Opsahl pointed to ECPA—that’s an acronym that stands for the Electronic Communications Privacy Act, enacted back in the 1980s. Information stored online is somewhat protected by that law. Police can get that information with appropriate legal procedures: subpoenas, warrants, under EPCA with a court order, for example.

But when the law can’t keep up with technology, absurdities result.

OPSAHL: One of the issues with ECPA is that at the time, most people were downloading their email onto their computer and then taking it off of the server. And so the law had a notion in it that if you left your email on a server for 180 days, then you obviously didn't care about it. And they reduced the requirement for law enforcement to be able to access that information. And then you know, while you have things like Gmail comes about 20 years later, and everybody is keeping their email on a web mail server indefinitely. So this six months rule makes absolutely no sense for what ordinary people are doing.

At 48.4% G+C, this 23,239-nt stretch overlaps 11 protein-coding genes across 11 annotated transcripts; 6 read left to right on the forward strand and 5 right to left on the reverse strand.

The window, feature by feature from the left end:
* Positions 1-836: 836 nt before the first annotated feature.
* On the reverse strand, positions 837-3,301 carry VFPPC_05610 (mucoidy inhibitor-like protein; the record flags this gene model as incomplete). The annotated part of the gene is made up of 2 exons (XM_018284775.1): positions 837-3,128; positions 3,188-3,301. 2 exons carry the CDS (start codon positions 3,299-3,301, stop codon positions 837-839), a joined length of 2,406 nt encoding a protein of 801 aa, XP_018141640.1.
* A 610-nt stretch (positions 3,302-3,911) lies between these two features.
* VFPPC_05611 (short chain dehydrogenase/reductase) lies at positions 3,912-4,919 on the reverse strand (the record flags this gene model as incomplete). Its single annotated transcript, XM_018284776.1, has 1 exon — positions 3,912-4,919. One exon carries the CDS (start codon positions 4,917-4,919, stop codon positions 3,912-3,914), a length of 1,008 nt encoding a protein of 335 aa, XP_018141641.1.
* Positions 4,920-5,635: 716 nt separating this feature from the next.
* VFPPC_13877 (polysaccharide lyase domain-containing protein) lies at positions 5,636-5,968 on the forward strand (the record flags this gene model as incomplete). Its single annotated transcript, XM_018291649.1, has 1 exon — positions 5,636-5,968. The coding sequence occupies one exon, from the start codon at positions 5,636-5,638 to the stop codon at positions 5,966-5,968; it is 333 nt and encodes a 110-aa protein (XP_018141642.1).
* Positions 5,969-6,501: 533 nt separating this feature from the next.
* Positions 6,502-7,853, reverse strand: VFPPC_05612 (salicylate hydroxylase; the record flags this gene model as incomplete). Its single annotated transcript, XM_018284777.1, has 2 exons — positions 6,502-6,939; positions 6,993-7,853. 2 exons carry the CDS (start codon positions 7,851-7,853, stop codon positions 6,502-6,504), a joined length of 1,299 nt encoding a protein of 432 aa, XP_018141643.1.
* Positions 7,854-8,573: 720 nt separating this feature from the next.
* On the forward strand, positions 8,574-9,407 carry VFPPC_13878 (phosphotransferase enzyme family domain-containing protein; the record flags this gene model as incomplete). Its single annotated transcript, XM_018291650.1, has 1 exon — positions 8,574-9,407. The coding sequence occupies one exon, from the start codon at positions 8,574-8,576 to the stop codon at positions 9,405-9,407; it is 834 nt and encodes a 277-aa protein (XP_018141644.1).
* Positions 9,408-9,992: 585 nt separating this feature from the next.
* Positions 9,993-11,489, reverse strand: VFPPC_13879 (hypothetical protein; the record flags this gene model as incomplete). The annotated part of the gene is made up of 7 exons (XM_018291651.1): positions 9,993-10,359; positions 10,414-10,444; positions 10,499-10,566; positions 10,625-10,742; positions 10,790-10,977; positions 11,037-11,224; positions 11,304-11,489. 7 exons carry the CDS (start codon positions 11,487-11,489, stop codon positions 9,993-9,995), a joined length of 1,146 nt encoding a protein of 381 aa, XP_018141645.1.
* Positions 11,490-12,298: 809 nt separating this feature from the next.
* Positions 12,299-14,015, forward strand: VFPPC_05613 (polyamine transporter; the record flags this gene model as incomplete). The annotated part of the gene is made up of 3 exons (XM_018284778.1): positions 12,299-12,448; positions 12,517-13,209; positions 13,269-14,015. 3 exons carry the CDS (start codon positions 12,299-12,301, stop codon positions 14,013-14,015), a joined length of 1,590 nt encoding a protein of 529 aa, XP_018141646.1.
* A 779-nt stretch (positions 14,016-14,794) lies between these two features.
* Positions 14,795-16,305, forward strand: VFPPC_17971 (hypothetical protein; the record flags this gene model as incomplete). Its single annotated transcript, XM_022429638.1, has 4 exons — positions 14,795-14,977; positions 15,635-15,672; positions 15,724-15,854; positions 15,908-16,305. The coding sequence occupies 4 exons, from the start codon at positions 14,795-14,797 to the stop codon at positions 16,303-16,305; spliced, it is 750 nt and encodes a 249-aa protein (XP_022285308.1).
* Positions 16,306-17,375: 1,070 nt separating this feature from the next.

One problem Opsahl sees is a lack of political will to put in more safeguards, as well as big tech trying to weaken proposed privacy protections that are made.

OPSAHL: In addition, there are some other investigative tools like a national security letter, can be also used to get certain subscriber information. And that can be issued by the FBI for National Security Investigations even more easily than a subpoena. And it comes with an automatic gag order. One which we believe is unconstitutional. But it puts an automatic gag on the recipient to not tell people that they received it. For foreign intelligence investigations, they can go to use the Foreign Intelligence Surveillance Act, go to a special secret court that meets inside an electronically shielded room. The public is not allowed, and get an order to get information concerning foreign intelligence. So there's a lot of different ways that the government may seek information.

Opsahl sees some reform trickling in.